How do you not embarrass your loved one when talking about this difficult topic?
Talking about incontinence with a loved one can be uncomfortable at first for everyone. To help them feel more comfortable, let them know they're not alone. Leaks are common and that can manage their leakage with the right absorbent undergarments. Protective hygiene products are a regular part of daily hygiene for many people, as common as brushing teeth or applying deodorant.
EASE INTO THE CONVERSATION
Incontinence is not a word everyone is familiar with or comfortable using right away. In the beginning of discussions, use phrases like loss of bladder control or bladder leaks to describe incontinence, or ask if they wear pads for bladder leakage. Pay close attention to their responses and use the same language as they do to describe incontinence. Always be mindful of their feelings, and empathize with their experiences whenever you can. Don't blame them for not taking action or seeking treatment. Individuals will be more open to discussion if they feel understood and respected.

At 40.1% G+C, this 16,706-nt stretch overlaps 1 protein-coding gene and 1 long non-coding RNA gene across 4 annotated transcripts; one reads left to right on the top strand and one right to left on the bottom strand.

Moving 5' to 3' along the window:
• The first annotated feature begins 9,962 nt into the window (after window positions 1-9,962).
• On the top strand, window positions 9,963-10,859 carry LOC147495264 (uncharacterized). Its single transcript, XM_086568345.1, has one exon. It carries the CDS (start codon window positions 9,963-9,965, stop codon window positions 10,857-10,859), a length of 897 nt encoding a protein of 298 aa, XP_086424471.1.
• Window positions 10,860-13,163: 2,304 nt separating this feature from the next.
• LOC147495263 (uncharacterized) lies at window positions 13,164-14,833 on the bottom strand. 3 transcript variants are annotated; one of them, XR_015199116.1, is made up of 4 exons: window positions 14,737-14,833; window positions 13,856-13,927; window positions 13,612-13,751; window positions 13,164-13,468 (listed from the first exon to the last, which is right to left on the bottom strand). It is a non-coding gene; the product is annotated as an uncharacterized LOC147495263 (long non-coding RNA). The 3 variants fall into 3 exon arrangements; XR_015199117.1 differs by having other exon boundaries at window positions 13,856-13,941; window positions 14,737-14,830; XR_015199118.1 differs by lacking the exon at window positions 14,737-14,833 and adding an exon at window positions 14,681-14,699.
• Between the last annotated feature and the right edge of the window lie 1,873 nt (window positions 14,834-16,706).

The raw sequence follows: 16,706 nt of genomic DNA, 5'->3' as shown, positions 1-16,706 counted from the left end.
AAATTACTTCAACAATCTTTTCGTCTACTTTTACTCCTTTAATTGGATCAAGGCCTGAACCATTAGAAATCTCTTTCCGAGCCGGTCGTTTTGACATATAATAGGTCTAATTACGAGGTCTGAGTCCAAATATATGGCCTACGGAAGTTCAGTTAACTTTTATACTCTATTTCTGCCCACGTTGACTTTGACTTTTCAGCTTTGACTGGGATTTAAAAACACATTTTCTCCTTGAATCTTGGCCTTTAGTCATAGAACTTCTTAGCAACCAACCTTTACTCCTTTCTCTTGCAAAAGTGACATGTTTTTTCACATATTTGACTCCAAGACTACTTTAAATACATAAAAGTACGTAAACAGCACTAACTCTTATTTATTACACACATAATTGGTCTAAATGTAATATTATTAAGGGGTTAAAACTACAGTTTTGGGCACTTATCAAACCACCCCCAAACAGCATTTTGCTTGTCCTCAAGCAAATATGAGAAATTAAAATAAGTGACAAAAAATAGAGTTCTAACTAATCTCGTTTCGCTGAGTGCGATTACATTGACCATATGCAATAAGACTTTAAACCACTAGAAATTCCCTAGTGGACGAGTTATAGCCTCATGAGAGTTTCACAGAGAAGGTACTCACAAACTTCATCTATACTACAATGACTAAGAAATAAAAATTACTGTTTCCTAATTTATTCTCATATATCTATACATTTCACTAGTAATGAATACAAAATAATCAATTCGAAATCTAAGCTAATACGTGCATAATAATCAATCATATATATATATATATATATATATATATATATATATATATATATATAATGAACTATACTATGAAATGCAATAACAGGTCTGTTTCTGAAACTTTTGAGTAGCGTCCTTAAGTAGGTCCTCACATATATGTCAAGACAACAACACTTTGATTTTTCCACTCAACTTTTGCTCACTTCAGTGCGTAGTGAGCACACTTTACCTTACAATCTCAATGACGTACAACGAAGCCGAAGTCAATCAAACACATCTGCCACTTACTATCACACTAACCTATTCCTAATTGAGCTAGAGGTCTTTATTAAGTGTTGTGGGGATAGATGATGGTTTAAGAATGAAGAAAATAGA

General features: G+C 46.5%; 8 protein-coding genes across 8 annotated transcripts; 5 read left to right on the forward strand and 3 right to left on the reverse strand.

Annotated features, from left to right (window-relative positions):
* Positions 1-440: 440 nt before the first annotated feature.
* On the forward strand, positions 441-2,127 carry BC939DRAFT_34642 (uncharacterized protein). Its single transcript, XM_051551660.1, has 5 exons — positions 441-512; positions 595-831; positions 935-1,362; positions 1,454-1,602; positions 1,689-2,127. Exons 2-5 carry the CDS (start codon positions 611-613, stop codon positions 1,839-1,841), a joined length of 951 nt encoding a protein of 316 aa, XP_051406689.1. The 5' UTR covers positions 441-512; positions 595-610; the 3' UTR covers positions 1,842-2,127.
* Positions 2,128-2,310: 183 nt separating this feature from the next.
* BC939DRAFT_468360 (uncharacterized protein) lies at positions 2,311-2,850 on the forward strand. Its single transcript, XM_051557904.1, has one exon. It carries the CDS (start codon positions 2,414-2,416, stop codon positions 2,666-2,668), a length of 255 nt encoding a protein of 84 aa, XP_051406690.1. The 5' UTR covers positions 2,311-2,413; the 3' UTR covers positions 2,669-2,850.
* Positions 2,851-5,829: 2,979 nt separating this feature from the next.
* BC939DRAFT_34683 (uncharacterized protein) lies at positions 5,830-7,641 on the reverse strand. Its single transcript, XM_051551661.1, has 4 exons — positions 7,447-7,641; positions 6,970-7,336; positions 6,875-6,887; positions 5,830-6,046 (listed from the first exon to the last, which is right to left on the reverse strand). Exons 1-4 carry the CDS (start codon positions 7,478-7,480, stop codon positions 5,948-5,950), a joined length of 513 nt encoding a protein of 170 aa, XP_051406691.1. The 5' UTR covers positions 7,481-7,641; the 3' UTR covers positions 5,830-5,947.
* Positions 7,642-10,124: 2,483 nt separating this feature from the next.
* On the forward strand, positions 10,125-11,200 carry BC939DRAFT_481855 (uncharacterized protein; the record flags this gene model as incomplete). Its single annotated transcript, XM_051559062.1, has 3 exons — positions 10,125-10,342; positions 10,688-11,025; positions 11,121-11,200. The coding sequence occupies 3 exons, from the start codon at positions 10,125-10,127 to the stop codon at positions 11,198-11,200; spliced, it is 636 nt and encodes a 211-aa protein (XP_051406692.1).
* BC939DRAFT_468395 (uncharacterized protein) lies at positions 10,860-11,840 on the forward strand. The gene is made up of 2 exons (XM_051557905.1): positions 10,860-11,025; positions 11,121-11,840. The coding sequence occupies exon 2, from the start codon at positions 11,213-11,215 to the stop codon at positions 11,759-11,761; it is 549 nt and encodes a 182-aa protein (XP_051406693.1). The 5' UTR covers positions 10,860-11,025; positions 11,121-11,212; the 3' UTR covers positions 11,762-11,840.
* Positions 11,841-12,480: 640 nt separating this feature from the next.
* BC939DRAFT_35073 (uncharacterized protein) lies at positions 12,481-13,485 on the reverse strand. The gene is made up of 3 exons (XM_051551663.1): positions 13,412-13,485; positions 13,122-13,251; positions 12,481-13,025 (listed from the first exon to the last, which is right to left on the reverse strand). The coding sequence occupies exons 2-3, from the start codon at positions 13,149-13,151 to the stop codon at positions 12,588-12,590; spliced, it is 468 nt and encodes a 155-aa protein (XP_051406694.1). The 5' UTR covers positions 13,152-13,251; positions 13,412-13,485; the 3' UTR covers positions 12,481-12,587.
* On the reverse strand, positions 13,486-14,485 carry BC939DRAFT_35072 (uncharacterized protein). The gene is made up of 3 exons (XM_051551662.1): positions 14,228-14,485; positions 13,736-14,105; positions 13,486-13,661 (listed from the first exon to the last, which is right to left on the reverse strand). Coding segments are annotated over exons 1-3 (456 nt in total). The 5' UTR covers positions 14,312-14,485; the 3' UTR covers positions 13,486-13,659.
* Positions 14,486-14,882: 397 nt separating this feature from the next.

ASSURE THEM IT'S COMMON
Tell them that incontinence is not a disease. It's a symptom that affects 25 million Americans, particularly in the senior population. In fact, as many as 1 in 4 women experience bladder leaks. Some people may feel embarrassed or ashamed, so emphasize that they are not alone. You may even want to introduce them to online forums and communities for those living with incontinence. Fostering a sense of community and belonging can help them accept incontinence and seek treatment.
PROVIDE THEM WITH SOLUTIONS
The goal is to properly manage incontinence, so keep the conversation solutions-focused. Encourage them to visit a physician, who can properly assess their incontinence and provide the best solutions. Remind them that you are there to support them every step of the way and that, ultimately, anyone can live a full life with proper incontinence management.
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Source: Prevail eNurse Team.
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